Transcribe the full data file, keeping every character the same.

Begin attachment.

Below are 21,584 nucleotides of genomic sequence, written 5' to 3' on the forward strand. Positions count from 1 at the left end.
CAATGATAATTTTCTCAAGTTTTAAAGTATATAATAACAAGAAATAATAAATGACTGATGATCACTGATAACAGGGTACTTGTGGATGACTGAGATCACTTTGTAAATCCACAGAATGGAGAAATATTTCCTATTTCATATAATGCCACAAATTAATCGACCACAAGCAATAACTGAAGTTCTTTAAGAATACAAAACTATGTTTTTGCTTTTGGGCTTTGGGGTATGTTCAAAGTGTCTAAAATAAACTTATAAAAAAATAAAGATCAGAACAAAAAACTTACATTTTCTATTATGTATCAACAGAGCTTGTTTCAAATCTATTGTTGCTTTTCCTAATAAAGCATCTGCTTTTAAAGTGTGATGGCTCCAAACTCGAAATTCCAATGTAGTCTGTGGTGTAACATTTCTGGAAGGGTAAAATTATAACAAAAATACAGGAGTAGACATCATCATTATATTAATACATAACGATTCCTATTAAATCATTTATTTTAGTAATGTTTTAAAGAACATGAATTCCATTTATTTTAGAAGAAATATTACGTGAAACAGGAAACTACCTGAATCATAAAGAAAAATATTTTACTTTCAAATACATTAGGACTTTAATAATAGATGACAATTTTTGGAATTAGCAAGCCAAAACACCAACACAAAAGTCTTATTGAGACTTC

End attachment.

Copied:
Below are 21,584 nucleotides of genomic sequence, written 5' to 3' on the forward strand. Positions count from 1 at the left end.
CAATGATAATTTTCTCAAGTTTTAAAGTATATAATAACAAGAAATAATAAATGACTGATGATCACTGATAACAGGGTACTTGTGGATGACTGAGATCACTTTGTAAATCCACAGAATGGAGAAATATTTCCTATTTCATATAATGCCACAAATTAATCGACCACAAGCAATAACTGAAGTTCTTTAAGAATACAAAACTATGTTTTTGCTTTTGGGCTTTGGGGTATGTTCAAAGTGTCTAAAATAAACTTATAAAAAAATAAAGATCAGAACAAAAAACTTACATTTTCTATTATGTATCAACAGAGCTTGTTTCAAATCTATTGTTGCTTTTCCTAATAAAGCATCTGCTTTTAAAGTGTGATGGCTCCAAACTCGAAATTCCAATGTAGTCTGTGGTGTAACATTTCTGGAAGGGTAAAATTATAACAAAAATACAGGAGTAGACATCATCATTATATTAATACATAACGATTCCTATTAAATCATTTATTTTAGTAATGTTTTAAAGAACATGAATTCCATTTATTTTAGAAGAAATATTACGTGAAACAGGAAACTACCTGAATCATAAAGAAAAATATTTTACTTTCAAATACATTAGGACTTTAATAATAGATGACAATTTTTGGAATTAGCAAGCCAAAACACCAACACAAAAGTCTTATTGAGACTTC